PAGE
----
The war in Ukraine has set off a catastrophic humanitarian crisis and sparked massive disruptions to regional and global food systems. Wheat prices, already at highs not seen in more than a decade, are rising rapidly, with implications for food security in Eastern Europe and beyond.

“Russia’s invasion of Ukraine is already affecting food markets globally and will continue to do so for some time,” said Chris Barrett, professor of applied economics and management at Cornell University. “This drives up hunger and unnecessary human suffering far beyond the borders of Ukraine.”

Ukraine and Russia are major exporters of wheat and other agricultural commodities like maize, barley, and potatoes. In recent weeks wheat prices have hit 15-year highs due to disruption of exports from Russia and Ukraine. Globally, some wheat prices have increased roughly 80-90% from last year, according to Barrett.

Barrett says the war will disrupt wheat harvest in Ukraine and lead to a significant drop in its 2022 production. The disruption is already impacting future contracts.

“The big hit is felt – and felt soonest – by consumers in importing countries that had contracts with Russia or Ukraine that are now disrupted, so they have to pay a premium to replace the shipments they had counted on,” said Barrett, an agricultural and development economist and an expert on global food systems. He is a professor in the Charles H. Dyson School of Applied Economics and Management with joint appointments in the Departments of Economics and Global Development and the Jeb E. Brooks School of Public Policy.

Barrett said that farmers in the northern hemisphere – in Canada, the United States, France and elsewhere – are adjusting planting in response to higher prices and the prospect that they will remain high at least through harvest.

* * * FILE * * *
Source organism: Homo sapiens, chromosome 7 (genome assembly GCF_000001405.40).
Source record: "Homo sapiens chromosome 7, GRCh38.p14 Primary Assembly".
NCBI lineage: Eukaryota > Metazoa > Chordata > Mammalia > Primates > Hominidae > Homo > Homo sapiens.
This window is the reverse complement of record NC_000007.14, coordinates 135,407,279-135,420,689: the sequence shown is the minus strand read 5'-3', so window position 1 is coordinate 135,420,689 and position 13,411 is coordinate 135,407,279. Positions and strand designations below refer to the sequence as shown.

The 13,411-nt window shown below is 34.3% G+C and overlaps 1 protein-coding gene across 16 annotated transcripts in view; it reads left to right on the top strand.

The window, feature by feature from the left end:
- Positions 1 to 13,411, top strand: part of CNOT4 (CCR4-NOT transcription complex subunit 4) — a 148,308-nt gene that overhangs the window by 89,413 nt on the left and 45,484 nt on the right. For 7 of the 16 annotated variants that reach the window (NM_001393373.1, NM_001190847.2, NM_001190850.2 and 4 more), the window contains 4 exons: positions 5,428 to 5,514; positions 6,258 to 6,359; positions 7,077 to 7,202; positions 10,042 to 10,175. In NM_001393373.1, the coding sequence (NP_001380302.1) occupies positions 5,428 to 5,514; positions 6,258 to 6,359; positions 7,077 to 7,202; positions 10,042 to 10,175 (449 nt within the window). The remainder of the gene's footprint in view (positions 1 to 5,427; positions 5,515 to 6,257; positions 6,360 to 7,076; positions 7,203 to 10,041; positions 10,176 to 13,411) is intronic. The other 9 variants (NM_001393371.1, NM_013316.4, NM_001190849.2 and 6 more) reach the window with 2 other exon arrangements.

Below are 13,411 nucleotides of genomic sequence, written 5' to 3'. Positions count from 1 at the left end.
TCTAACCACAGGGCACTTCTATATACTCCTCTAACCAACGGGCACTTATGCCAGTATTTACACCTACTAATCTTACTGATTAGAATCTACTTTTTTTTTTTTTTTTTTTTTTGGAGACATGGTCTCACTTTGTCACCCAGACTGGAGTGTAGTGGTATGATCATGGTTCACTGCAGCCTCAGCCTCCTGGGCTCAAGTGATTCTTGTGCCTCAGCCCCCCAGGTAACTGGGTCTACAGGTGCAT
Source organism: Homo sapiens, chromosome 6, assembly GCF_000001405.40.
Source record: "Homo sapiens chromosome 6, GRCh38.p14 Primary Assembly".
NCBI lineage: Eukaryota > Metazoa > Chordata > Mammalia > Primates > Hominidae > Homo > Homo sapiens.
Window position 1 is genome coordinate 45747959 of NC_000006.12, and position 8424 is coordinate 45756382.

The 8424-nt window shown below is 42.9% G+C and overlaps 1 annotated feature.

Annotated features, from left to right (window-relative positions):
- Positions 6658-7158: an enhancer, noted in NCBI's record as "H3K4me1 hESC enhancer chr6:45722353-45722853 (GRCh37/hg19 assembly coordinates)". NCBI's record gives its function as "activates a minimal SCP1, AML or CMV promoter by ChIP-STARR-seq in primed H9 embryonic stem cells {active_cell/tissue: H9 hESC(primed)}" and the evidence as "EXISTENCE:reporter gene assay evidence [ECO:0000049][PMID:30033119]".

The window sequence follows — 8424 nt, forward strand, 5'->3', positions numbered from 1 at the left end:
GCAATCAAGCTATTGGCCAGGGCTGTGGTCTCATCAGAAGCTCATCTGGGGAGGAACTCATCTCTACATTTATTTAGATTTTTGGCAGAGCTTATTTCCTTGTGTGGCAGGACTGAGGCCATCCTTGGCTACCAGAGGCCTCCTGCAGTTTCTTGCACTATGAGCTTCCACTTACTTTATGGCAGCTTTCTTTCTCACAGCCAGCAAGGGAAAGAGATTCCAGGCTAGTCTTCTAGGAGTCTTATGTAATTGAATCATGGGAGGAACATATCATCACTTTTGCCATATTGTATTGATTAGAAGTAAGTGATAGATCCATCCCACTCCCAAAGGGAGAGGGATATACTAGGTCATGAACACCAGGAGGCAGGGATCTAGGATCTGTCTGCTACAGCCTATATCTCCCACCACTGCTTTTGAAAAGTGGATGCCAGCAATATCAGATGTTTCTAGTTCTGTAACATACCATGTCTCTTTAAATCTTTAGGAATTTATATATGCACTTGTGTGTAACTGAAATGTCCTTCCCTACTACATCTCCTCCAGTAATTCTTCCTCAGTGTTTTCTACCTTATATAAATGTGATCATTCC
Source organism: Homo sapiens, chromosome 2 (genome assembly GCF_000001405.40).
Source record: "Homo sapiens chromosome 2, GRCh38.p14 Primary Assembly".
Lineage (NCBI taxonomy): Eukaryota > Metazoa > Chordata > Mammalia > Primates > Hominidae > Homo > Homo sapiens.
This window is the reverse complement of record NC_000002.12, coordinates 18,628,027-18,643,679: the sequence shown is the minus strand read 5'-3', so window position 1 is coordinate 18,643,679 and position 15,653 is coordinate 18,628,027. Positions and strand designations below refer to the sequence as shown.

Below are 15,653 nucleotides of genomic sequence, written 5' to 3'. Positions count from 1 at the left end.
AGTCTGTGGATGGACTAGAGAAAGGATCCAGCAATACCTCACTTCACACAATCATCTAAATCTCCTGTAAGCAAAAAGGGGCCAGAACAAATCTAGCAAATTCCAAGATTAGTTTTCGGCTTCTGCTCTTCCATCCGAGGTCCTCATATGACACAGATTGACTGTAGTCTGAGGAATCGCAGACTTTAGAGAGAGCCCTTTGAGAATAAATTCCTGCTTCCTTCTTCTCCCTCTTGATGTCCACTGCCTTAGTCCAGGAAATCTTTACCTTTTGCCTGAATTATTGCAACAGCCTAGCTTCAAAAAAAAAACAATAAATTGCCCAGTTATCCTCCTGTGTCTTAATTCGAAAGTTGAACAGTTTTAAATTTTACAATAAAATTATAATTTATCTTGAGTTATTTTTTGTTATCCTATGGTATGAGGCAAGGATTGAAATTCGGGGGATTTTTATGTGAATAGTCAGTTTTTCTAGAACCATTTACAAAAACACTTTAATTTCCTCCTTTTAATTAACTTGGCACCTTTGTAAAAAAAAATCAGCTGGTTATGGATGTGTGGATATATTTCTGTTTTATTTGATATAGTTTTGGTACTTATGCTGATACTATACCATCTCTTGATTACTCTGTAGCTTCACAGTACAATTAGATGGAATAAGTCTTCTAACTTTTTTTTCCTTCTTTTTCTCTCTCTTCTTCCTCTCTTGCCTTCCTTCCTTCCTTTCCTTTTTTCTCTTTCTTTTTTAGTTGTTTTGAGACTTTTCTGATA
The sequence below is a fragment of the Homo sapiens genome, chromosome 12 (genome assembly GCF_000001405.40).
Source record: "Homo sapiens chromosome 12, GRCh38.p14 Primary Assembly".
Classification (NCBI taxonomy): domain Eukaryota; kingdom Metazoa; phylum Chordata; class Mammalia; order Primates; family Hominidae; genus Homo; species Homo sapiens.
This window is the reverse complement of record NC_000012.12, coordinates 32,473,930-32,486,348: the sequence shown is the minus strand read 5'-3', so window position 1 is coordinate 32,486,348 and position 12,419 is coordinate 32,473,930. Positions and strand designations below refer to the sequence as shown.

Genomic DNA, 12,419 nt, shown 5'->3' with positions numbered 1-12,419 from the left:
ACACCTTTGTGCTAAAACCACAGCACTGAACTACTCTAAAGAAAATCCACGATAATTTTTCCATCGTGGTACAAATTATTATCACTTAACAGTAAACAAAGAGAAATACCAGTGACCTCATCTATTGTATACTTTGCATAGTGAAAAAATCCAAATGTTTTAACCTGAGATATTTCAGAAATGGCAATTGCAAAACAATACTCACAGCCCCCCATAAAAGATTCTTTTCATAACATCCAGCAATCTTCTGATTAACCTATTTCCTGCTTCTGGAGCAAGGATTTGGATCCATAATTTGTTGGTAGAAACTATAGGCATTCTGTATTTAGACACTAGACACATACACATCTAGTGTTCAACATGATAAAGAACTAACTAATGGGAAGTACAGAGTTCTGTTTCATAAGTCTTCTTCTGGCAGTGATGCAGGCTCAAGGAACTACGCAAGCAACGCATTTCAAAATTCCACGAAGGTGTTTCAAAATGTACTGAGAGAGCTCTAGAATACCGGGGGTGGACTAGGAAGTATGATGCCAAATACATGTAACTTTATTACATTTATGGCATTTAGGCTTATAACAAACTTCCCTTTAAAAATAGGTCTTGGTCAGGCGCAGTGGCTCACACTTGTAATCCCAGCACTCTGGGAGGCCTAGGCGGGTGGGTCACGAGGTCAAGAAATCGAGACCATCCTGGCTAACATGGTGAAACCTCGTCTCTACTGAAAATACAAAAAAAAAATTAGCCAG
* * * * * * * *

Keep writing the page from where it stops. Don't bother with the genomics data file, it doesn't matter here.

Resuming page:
Those supply response will dampen price rises, he said, but prices are likely to rise quickly and settle slowly.

“Between the direct loss of supply due to reduced exports from Ukraine and Russia, the diversion of commodities into liquid fuels production in response to oil price rises, higher transport costs to deliver food to distant markets, and increased costs of inputs like diesel and fertilizers, food prices will certainly rise in the near term, and sharply in many countries,” according to Barrett.

“If growing conditions prove strong in 2022 in other major exporters (e.g., U.S., Canada, Australia, Argentina, Brazil, France) the temporary disruption of Ukrainian and Russian exports might not have a lasting and significant effect on wheat – or broader food – prices. But reduced flows from Ukraine and Russia make global markets far more vulnerable to droughts, floods or supply chain problems in any of the other major agricultural exporting countries.

“It’s a very bad time for the poor anywhere in the world to suddenly face food price shocks,” Barrett said. “Food price spikes aggravate the risk of political violence. It takes a perfect storm, but we had been edging closer to such conditions for some time, given extreme climate events and the pandemic. Russia’s aggression just shoved the world significantly further towards unrest in other countries already struggling to cope with droughts, floods, COVID, and their own political turmoil.”